Over the last 10 days, jurors heard the entertainer's defense that the encounter was consensual, while Constand, taking the stand and facing Cosby for the first time, testified that Cosby drugged her and robbed her of the ability to consent.
The split of the jurors remains unknown. Jurors were not polled on the reason for their deadlock or the split among them, and their names remain sealed.
Before dismissing the jurors, O’Neill encouraged them not to speak to reporters about the details of their deliberations, which he said could impact any retrial.
Had he been found guilty, Cosby, 79, would have faced a maximum of 10 years in prison on each count.
Prosecutors said immediately they would retry the case, and Judge Steve T. O’Neill said he would try to schedule a new trial within 120 days.
To read more CLICK HERE

Sunday, June 18, 2017

Mangino talks obstruction of justice on WFMJ-TV21

Watch my interview regarding the Trump obstruction of justice investigation and the Bill Cosby mistrial on Weekend Today on WFMJ-TV21.  To watch the interview CLICK HERE

Saturday, June 17, 2017

GateHouse: The irony of an expanding obstruction probe

Matthew T. Mangino
GateHouse Media
June 16, 2017
A grim pall hangs over the White House. As the Russian investigation evolves into a probe of obstruction of justice by the president of the United States the irony seems lost on Donald Trump.
A grim pall hangs over the White House. As the Russian investigation evolves into a probe of obstruction of justice by the president of the United States the irony seems lost on Donald Trump.
This week the Washington Post and New York Times, both reported that the investigation led by special counsel Robert Mueller is seeking interviews with current, and recently resigned intelligence officials.
Questions have been raised about whether Trump sought the help of National Intelligence Director Dan Coats and Mike Rogers, the head of the National Security Agency, to derail the FBI investigation led by former FBI Director James Comey.
To date, the penultimate White House scandal is Watergate. Then President Richard Nixon had incriminating audio recordings that he refused to turn over to the independent counsel Archibald Cox. He fired Cox in an effort to curtail the investigation. The tapes led in part to Nixon’s resignation.
President Trump has talked of tapes that could refute the allegation that he tried to influence Comey before he fired him. In fact, Trump used the threat of tapes to try and muzzle Comey. However, instead of providing those tapes to congress or the public they remain unheard, unseen, unverified. The lack of tapes could lead to a host of unfortunate scenarios for the president.
Nixon was the poster child for the adage that the cover-up is worse than the crime. Now 43 years later, Trump -- and America -- may have to learn that lesson all over again.
Unfortunately, the irony and significance of history seems to hold little sway with President Trump. This is a president that thinks the Civil War could have been avoided if the country would have listened to President Andrew Jackson, who died 16 years before the war began. He also spoke of Frederick Douglass as though he were still alive, “Frederick Douglass is an example of somebody who has done an amazing job and is being recognized more and more, I notice.” Douglas has been dead for 123 years.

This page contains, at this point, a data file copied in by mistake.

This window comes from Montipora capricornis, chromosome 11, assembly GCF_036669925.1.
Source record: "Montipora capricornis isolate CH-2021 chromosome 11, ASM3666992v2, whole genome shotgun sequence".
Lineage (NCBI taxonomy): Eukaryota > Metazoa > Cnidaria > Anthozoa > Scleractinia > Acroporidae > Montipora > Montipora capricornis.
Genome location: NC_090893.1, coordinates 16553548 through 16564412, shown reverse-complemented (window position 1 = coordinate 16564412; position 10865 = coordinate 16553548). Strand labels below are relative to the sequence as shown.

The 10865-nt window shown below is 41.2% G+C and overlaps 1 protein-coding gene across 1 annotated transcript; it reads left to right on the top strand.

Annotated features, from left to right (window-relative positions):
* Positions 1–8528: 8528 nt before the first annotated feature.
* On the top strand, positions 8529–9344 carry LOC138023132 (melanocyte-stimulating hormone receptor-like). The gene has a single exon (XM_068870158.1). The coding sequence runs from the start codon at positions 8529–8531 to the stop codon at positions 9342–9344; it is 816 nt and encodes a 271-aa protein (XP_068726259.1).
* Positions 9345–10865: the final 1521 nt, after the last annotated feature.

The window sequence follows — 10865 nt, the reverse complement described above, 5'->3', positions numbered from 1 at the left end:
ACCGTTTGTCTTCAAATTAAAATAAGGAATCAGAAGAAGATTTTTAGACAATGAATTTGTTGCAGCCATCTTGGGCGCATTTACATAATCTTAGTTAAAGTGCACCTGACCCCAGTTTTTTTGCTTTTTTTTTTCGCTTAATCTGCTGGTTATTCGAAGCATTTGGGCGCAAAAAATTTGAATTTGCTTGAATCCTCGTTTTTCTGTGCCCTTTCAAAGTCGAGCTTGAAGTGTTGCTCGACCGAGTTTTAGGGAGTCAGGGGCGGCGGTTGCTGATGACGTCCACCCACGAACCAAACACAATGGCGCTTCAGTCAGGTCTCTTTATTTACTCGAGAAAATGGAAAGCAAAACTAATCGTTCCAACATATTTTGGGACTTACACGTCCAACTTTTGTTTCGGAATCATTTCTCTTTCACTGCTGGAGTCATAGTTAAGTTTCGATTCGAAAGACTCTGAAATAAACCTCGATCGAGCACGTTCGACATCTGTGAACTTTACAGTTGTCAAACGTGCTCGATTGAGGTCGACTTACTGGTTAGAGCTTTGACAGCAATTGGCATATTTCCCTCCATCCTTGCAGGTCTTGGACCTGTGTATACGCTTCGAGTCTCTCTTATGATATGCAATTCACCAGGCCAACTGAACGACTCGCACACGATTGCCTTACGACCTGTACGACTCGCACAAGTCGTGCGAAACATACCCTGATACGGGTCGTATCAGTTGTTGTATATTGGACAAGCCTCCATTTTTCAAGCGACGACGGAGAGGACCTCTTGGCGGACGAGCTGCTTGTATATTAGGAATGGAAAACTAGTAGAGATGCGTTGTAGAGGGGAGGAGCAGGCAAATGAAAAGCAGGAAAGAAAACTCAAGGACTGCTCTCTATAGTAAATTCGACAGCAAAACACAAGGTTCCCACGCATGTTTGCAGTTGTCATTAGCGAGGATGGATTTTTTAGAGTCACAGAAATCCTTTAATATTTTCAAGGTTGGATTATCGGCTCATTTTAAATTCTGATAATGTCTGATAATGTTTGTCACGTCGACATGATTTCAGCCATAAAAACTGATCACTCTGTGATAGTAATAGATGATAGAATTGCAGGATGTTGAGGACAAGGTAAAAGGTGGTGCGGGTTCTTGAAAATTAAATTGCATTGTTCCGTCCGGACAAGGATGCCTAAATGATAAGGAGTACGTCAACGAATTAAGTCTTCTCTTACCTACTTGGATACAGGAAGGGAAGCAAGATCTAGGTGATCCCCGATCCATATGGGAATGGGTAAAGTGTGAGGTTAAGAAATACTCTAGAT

The evidence of a cover-up continues to mount. Trump has admitted the Russia investigation motivated him to fire Comey; Trump asked Comey to end the investigation of former National Security Advisor Michael Flynn; Trump’s not-so-veiled threat to Comey about possible tapes of their conversations; Trump demanded that Comey pledge loyalty to him; and now the revelations that Trump may have enlisted other administration officials to influence Comey.
Consider Dana Milbank’s commentary in the Washington Post summing up Comey’s testimony before the Senate Intelligence Committee. Comey’s account of why he wrote extensive, real-time notes of his conversations with President Trump. “The nature of the person,” Comey explained, “I was honestly concerned that he might lie about the nature of our meeting, and so I thought it really important to document.”
Here is the real irony as Milbank continued:
Alexander Hamilton wrote in Federalist Paper No. 68, “that the office of president will never fall to the lot of any man who is not in an eminent degree endowed with the requisite qualifications. Talents for low intrigue, and the little arts of popularity, may alone suffice to elevate a man to the first honors in a single state; but it will require other talents, and a different kind of merit, to establish him in the esteem and confidence of the whole Union, or of so considerable a portion of it as would be necessary to make him a successful candidate for the distinguished office of president of the United States.”
Hamilton, a man who lived in turbulent political times -- he was killed in a duel with the sitting vice-president -- could not fathom America in its current predicament.
Matthew T. Mangino is of counsel with Luxenberg, Garbett, Kelly & George P.C. His book “The Executioner’s Toll, 2010” was released by McFarland Publishing. You can reach him at www.mattmangino.com and follow him on Twitter at @MatthewTMangino.